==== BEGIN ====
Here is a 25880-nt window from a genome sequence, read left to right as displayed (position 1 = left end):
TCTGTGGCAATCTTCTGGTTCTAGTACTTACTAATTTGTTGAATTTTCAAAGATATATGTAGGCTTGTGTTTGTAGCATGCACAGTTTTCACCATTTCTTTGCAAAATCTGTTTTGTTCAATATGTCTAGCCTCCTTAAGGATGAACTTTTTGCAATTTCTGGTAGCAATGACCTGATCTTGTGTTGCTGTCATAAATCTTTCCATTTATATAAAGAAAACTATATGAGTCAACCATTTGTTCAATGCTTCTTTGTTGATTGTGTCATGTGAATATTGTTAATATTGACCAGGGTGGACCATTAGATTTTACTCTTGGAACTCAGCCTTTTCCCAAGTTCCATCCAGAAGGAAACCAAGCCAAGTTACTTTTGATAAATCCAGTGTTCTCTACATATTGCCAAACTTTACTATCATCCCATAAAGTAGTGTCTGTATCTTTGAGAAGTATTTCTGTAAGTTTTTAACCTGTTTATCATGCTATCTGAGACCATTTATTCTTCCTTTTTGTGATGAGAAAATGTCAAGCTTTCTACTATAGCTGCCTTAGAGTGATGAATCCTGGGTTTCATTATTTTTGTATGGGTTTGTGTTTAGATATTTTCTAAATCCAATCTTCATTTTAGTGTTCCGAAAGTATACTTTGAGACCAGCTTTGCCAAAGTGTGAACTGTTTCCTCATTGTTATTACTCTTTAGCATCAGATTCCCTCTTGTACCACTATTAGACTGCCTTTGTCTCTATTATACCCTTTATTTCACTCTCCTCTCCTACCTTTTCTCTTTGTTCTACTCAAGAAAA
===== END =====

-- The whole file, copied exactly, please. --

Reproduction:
Here is a 25880-nt window from a genome sequence, read left to right as displayed (position 1 = left end):
TCTGTGGCAATCTTCTGGTTCTAGTACTTACTAATTTGTTGAATTTTCAAAGATATATGTAGGCTTGTGTTTGTAGCATGCACAGTTTTCACCATTTCTTTGCAAAATCTGTTTTGTTCAATATGTCTAGCCTCCTTAAGGATGAACTTTTTGCAATTTCTGGTAGCAATGACCTGATCTTGTGTTGCTGTCATAAATCTTTCCATTTATATAAAGAAAACTATATGAGTCAACCATTTGTTCAATGCTTCTTTGTTGATTGTGTCATGTGAATATTGTTAATATTGACCAGGGTGGACCATTAGATTTTACTCTTGGAACTCAGCCTTTTCCCAAGTTCCATCCAGAAGGAAACCAAGCCAAGTTACTTTTGATAAATCCAGTGTTCTCTACATATTGCCAAACTTTACTATCATCCCATAAAGTAGTGTCTGTATCTTTGAGAAGTATTTCTGTAAGTTTTTAACCTGTTTATCATGCTATCTGAGACCATTTATTCTTCCTTTTTGTGATGAGAAAATGTCAAGCTTTCTACTATAGCTGCCTTAGAGTGATGAATCCTGGGTTTCATTATTTTTGTATGGGTTTGTGTTTAGATATTTTCTAAATCCAATCTTCATTTTAGTGTTCCGAAAGTATACTTTGAGACCAGCTTTGCCAAAGTGTGAACTGTTTCCTCATTGTTATTACTCTTTAGCATCAGATTCCCTCTTGTACCACTATTAGACTGCCTTTGTCTCTATTATACCCTTTATTTCACTCTCCTCTCCTACCTTTTCTCTTTGTTCTACTCAAGAAAA